When you think of hip impingement, you probably picture a runner struggling to run or a golfer struggling to swing a club. But, hip impingement can affect anyone who performs repetitive movements with their hips, whether they’re a runner, golfer, tennis player, or anyone who works at a desk all day.
If you’ve ever experienced tightness, pain, or a restricted range of motion in your hips, you may be at risk of hip impingement. Even though hip impingement is much more common in runners than in other athletes, it’s still an issue for desk workers who perform repetitive movements with their hips.
Improper hip mechanics during activities like walking, running, and golf can lead to hip impingement. But, with a few adjustments to your routine, you can prevent injury, increase your comfort, and reduce the risk of future problems.
What is Hip Impingement?
Hip impingement occurs when the hip socket becomes impinged. The hip socket is the bony area at the top of your femur (thigh bone) that fits into the hip socket at the top of your pelvis. Impingement occurs when the hip socket is inflamed, degenerative, or otherwise damaged. The condition can be either congenital or acquired.
Congenital (in infancy) hip impingement occurs when the hip joint is wired shut due to an underlying condition like chondrocrania (lack of cartilage in the hip) or dysplasia (abnormal bone growth). Acquired (through injury) hip impingement occurs when the hip joint is damaged through overuse.
Why Do You Get Hip Impingement?
Hip impingement is most common in athletes who perform activities that put stress on the hips, like runners, golfers, and athletes who participate in sports that require repetitive motions, like tennis and baseball players. Other occupations that are also at risk include: athletes who sit for long periods of time (office workers, nursing, sales) people who have a short femur (thinner persons)
Signs and Symptoms of Hip Impingement
If you are suffering from anterior hip impingement, you may not know it. But there are some common symptoms you should look out for: In this article, we take a closer look at anterior hip impingement and its symptoms. We also review treatments for this painful condition.
- Pain while sitting or standing
The first sign that something is wrong is pain while sitting or standing. This pain is usually distinct from any pain while you walk or while you are lying down.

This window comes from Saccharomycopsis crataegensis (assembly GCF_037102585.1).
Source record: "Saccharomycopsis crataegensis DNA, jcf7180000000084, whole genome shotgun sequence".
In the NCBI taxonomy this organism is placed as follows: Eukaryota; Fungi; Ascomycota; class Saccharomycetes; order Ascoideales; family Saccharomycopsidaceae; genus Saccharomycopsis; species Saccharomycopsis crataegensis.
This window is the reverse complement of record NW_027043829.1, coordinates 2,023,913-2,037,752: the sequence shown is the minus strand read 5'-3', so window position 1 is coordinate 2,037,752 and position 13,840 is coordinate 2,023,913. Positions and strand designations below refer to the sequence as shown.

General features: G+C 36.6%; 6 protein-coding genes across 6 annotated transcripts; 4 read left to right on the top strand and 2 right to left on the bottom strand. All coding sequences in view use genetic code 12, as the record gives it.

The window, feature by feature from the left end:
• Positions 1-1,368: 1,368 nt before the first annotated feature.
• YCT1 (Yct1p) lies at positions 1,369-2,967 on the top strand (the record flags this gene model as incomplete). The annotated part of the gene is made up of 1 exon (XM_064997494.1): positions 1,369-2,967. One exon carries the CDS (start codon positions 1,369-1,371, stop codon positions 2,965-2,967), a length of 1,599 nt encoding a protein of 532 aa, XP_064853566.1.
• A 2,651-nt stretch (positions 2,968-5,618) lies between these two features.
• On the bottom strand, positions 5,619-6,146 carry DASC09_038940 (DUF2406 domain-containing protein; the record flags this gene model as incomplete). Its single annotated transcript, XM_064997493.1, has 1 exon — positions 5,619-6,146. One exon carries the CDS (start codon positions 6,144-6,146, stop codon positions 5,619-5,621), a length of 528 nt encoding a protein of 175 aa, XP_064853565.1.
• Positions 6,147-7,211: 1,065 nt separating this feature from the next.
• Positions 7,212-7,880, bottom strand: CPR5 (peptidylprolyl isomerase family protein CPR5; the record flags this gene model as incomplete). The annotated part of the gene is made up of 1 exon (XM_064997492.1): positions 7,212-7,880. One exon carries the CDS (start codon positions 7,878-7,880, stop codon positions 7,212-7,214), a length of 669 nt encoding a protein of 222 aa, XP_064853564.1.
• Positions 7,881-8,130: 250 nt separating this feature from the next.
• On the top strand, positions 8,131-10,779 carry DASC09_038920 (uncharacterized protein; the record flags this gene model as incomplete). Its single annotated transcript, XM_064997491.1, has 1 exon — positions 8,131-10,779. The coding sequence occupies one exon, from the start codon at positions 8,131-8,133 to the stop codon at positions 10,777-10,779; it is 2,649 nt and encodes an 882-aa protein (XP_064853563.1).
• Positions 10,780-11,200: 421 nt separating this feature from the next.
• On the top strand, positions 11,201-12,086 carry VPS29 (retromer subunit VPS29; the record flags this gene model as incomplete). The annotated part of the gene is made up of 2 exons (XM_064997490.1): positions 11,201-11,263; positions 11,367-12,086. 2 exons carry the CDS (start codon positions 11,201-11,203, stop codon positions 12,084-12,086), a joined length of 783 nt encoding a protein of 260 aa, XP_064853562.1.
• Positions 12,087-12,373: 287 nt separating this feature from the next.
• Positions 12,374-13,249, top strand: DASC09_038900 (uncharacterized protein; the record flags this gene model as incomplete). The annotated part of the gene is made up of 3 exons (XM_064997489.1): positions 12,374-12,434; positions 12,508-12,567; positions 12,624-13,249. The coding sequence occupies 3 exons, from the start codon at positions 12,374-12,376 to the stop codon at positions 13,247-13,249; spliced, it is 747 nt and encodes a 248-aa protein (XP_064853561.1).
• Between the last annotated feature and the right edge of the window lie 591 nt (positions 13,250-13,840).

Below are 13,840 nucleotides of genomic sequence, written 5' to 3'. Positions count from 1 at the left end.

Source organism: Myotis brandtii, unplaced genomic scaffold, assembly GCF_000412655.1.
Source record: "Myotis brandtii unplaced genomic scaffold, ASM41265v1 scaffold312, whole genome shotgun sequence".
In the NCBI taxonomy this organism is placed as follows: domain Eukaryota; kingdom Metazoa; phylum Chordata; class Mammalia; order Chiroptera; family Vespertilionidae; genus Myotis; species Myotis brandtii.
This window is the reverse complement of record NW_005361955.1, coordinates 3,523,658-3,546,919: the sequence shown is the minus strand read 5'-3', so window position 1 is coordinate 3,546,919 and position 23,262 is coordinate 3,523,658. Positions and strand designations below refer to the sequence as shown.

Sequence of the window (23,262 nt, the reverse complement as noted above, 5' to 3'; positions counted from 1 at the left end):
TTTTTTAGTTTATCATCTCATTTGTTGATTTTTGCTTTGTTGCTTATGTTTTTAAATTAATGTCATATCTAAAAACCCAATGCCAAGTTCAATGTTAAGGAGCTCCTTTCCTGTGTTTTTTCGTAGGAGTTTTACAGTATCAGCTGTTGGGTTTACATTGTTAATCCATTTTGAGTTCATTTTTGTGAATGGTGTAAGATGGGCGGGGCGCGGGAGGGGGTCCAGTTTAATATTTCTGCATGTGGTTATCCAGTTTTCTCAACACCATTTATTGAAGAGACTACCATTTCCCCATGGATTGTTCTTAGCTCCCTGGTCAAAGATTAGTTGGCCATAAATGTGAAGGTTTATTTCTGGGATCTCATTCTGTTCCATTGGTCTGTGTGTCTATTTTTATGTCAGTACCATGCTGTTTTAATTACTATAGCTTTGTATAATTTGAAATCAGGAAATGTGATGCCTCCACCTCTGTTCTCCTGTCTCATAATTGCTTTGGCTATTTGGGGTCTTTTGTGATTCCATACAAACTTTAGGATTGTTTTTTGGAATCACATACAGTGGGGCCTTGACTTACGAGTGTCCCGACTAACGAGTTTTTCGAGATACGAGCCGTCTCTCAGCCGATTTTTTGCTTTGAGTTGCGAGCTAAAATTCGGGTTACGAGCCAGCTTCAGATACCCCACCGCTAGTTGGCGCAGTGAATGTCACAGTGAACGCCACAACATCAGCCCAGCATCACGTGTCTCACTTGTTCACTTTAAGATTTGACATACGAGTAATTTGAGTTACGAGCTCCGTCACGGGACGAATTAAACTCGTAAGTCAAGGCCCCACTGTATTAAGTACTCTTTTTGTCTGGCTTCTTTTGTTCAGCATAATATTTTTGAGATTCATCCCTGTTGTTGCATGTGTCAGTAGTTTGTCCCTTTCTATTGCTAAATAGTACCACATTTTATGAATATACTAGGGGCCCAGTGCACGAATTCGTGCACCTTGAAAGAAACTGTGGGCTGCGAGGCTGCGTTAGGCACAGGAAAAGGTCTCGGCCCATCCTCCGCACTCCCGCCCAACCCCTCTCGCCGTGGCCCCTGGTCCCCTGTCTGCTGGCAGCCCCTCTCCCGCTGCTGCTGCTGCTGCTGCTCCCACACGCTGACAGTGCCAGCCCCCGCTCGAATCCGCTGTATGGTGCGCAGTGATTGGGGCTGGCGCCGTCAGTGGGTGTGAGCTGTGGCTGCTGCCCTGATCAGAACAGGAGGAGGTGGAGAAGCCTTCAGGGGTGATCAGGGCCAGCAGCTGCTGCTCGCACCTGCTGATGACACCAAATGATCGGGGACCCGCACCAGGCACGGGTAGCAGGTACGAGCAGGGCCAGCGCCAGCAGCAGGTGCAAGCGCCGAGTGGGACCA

While most cases of anterior hip impingement will cause pain while sitting, it is important to note that there can be other causes for this pain. For example, osteoarthritis can cause pain with sitting, and a number of other conditions can cause pain with standing. So, if you have been experiencing pain while sitting or standing, you should consider getting a diagnosis from your doctor.
- Sharp pain while sitting
This pain is usually in the front of the hip and down the thigh.
Having said that, it is important to distinguish this from the general low-back pain that can occur with almost any medical condition. So, if you have been experiencing sharp pain while sitting, you should also consider getting a diagnosis from your doctor.
- Sharp pain while rising from a seated position
This pain, which is usually sharp and shooting, occurs when you get up from a sitting position.
Again, it is worth noting that this can be due to other causes. So, if you have been experiencing sharp pain while rising from a seated position, you should also consider getting a diagnosis from your doctor.
- Sharp pain while walking
Here, we are talking about sharp pain on the outer side of the thigh while walking. This can feel like burning, aching, or biting.
Again, it is worth noting that this can be due to other causes. So, if you have been experiencing sharp pain while walking and/or other activities that make you use your thigh, you should also consider getting a diagnosis from your doctor.
- Sharp pain with certain shoes
Some research suggests that wearing shoes that increase the amount of pressure on the outer side of the shoe can increase the risk of developing anterior hip impingement.
This means that if you have been experiencing pain with certain shoes, you should also consider getting a diagnosis from your doctor.
- Sharp pain when squatting or rising from a squatting position
This type of pain usually occurs when you are standing up from a squatting or kneeling position.